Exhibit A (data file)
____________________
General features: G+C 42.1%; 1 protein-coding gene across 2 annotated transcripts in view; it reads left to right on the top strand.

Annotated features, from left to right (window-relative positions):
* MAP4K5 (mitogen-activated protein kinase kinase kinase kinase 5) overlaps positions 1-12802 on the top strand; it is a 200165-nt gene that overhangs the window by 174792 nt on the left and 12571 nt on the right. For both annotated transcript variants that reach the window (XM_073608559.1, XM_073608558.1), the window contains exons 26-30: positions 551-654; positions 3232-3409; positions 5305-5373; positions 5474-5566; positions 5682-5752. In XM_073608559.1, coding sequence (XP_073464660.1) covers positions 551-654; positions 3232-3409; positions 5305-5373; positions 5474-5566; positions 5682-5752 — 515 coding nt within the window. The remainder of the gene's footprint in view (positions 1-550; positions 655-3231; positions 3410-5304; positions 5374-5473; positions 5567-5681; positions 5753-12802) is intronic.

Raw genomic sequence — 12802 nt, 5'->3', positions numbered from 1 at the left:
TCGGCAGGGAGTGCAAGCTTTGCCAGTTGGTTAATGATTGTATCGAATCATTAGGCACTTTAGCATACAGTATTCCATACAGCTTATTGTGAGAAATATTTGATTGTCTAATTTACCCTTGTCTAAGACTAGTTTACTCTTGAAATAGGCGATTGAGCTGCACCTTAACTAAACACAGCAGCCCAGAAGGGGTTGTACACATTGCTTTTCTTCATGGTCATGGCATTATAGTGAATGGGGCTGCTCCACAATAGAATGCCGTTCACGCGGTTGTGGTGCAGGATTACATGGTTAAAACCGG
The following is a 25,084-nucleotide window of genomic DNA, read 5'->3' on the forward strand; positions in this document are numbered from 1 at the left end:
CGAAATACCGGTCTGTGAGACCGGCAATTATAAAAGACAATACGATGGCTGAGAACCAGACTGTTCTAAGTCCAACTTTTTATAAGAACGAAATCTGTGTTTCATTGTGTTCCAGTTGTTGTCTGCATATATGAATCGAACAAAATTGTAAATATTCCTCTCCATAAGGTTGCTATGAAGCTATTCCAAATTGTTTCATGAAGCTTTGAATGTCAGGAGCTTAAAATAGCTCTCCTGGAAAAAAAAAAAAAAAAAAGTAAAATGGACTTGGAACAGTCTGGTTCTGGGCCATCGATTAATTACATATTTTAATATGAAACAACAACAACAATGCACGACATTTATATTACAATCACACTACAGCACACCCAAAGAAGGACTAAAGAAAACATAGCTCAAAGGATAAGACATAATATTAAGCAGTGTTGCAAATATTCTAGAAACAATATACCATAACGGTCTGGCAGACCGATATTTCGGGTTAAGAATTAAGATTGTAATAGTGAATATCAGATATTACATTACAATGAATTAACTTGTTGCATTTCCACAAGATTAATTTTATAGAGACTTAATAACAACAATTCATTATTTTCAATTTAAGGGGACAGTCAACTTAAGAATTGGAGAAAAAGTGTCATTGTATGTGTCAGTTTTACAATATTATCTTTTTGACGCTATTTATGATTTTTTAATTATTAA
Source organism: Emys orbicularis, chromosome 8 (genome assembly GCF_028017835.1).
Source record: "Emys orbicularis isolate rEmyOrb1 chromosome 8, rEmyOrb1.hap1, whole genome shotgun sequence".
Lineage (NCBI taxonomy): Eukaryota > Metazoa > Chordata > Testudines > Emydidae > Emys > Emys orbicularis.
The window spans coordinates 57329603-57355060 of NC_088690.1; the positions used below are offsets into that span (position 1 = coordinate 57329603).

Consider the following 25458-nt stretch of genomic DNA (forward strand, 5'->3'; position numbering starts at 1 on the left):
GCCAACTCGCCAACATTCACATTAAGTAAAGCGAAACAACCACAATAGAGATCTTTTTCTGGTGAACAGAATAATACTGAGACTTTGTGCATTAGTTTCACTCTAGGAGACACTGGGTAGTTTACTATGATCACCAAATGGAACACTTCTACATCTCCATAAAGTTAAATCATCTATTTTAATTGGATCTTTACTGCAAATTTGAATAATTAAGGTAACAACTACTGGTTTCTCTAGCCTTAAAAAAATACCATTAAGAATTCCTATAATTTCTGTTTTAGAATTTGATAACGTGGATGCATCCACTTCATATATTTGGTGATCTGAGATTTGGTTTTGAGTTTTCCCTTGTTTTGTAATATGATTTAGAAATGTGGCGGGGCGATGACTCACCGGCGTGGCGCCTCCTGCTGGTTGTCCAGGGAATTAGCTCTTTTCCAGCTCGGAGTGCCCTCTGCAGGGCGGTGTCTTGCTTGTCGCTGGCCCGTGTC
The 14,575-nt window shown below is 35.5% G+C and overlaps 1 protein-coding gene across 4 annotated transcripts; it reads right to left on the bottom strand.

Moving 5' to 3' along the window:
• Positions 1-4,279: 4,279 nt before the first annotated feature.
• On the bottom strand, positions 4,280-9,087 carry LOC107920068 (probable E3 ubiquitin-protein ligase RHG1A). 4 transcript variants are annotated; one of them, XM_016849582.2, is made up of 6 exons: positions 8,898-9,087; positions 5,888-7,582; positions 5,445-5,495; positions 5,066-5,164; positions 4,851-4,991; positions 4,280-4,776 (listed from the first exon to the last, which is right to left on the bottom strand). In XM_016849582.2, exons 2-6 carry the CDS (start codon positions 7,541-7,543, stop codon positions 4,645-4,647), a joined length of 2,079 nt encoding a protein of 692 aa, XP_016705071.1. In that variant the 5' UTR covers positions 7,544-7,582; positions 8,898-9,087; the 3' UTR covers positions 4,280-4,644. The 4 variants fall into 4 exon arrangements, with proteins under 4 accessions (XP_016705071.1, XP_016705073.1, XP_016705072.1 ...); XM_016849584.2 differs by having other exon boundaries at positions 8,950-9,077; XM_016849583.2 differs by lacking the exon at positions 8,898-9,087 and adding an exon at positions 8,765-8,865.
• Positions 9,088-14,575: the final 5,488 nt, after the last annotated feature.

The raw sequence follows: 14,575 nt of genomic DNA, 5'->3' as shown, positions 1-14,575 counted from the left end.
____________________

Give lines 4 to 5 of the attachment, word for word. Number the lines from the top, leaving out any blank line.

Raw genomic sequence — 12802 nt, 5'->3', positions numbered from 1 at the left:
TCGGCAGGGAGTGCAAGCTTTGCCAGTTGGTTAATGATTGTATCGAATCATTAGGCACTTTAGCATACAGTATTCCATACAGCTTATTGTGAGAAATATTTGATTGTCTAATTTACCCTTGTCTAAGACTAGTTTACTCTTGAAATAGGCGATTGAGCTGCACCTTAACTAAACACAGCAGCCCAGAAGGGGTTGTACACATTGCTTTTCTTCATGGTCATGGCATTATAGTGAATGGGGCTGCTCCACAATAGAATGCCGTTCACGCGGTTGTGGTGCAGGATTACATGGTTAAAACCGG